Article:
The use of the complete-linkage clustering algorithm also inflates the number of estimated OTUs: as the amount of variation within the limited sequence space increases, it is decreasingly likely that variants will meet the requirement that no sequence can be added to an OTU unless it is less than 3% different from every sequence already in the OTU. Reads that vary from their template at different locations may be within 3% of the template, but not within 3% of each other. Each subsequent variant can initiate the formation of a new OTU. This leads to many individual OTUs comprised of variants less than 3% from their parent sequence. We tested clustering methods on mixed template preparations from which we filtered out variation greater than 3%, and demonstrated that clustering using the common method of an unstructured multiple sequence alignment followed by complete-linkage clustering (MS-CL) grossly overestimates the number of OTUs, while a pairwise alignment and average-linkage clustering (PW-AL) accurately identifies a single OTU for each template.

To further reduce the inflation of OTUs even in data sets containing errant sequences, we developed a single-linkage preclustering method, SLP. The method assumes that template sequences will occur more frequently than their error-induced variants. We first sort sequences in order of abundance, and then create 2% single-linkage clusters. In a dense sequence space, single-linkage clustering can potentially chain together sequences so that OTUs can contain highly divergent but clearly related sequences. By starting with the most abundant sequences, we seed each cluster with template sequences and then add the less abundant variants; this prevents less frequent variants from linking templates that differ by more than 3% into the same OTU. We use the very narrow preclustering width of 2% to further reduce the likelihood of over-zealous aggregation, while still aggregating error-induced variation (the optimal width may vary with tag length). Careful examination of all clusters generated for both our mixed template data sets and the natural communities revealed no cases where an OTU contained abundant sequences that were not within 3% of each other.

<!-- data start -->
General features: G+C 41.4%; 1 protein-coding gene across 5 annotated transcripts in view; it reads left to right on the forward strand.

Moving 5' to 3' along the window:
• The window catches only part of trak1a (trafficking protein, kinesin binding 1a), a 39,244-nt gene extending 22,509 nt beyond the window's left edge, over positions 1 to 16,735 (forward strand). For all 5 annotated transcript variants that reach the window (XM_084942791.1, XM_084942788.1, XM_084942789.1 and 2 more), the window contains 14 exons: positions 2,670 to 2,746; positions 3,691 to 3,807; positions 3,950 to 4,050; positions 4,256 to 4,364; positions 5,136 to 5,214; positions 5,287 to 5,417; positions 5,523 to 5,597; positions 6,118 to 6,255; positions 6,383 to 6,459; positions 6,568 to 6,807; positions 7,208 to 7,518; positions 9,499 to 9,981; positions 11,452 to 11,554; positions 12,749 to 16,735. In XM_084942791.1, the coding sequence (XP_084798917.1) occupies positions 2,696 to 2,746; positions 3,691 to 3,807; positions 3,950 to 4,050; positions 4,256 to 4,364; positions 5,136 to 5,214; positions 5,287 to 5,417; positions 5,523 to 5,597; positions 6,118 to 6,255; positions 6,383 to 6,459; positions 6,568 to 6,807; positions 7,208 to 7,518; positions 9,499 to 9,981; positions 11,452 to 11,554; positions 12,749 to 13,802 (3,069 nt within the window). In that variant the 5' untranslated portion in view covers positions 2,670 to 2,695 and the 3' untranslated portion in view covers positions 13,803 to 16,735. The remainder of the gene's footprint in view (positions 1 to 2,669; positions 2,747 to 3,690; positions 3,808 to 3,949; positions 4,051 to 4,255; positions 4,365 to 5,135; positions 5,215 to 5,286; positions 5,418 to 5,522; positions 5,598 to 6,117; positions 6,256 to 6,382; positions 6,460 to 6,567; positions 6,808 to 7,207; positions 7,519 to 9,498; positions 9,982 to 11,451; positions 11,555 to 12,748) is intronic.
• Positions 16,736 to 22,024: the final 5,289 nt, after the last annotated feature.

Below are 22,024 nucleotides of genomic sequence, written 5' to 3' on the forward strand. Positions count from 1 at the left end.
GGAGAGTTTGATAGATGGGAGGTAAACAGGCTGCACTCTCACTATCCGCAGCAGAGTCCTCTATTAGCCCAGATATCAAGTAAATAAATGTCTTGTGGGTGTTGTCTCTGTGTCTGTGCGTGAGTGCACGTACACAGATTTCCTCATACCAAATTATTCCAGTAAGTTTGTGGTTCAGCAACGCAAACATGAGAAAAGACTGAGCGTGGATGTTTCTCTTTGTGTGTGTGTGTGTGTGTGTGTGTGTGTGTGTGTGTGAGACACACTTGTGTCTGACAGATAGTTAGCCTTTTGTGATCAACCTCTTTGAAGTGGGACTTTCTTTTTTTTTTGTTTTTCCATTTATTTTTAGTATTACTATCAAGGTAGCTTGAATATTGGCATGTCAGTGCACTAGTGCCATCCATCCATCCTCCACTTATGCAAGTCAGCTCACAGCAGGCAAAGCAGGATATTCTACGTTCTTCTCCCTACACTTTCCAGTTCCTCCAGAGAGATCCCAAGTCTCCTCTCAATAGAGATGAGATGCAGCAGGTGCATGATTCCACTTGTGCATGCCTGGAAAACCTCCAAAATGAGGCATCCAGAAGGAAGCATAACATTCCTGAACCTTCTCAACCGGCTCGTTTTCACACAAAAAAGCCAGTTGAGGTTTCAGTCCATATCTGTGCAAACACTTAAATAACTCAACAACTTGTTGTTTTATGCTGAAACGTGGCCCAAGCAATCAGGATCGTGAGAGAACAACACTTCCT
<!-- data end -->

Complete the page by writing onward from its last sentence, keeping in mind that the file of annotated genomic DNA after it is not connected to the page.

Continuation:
Both our SLP method and PyroNoise map infrequent sequencing variants to more frequent sequences, and both appear to be effective in reducing the sequencing noise that can contribute to OTU inflation. SLP, however, can also map variations arising from PCR error and microevolution to representative sequences. SLP and PyroNoise provide comparable reductions in spurious OTUs (Table S3). The two methods are not mutually exclusive however, and could be used in tandem, first cleaning pyrosequencing error with PyroNoise then combining moderate variation with SLP. The computational expense of running SLP, however, is much less than the current version of PyroNoise.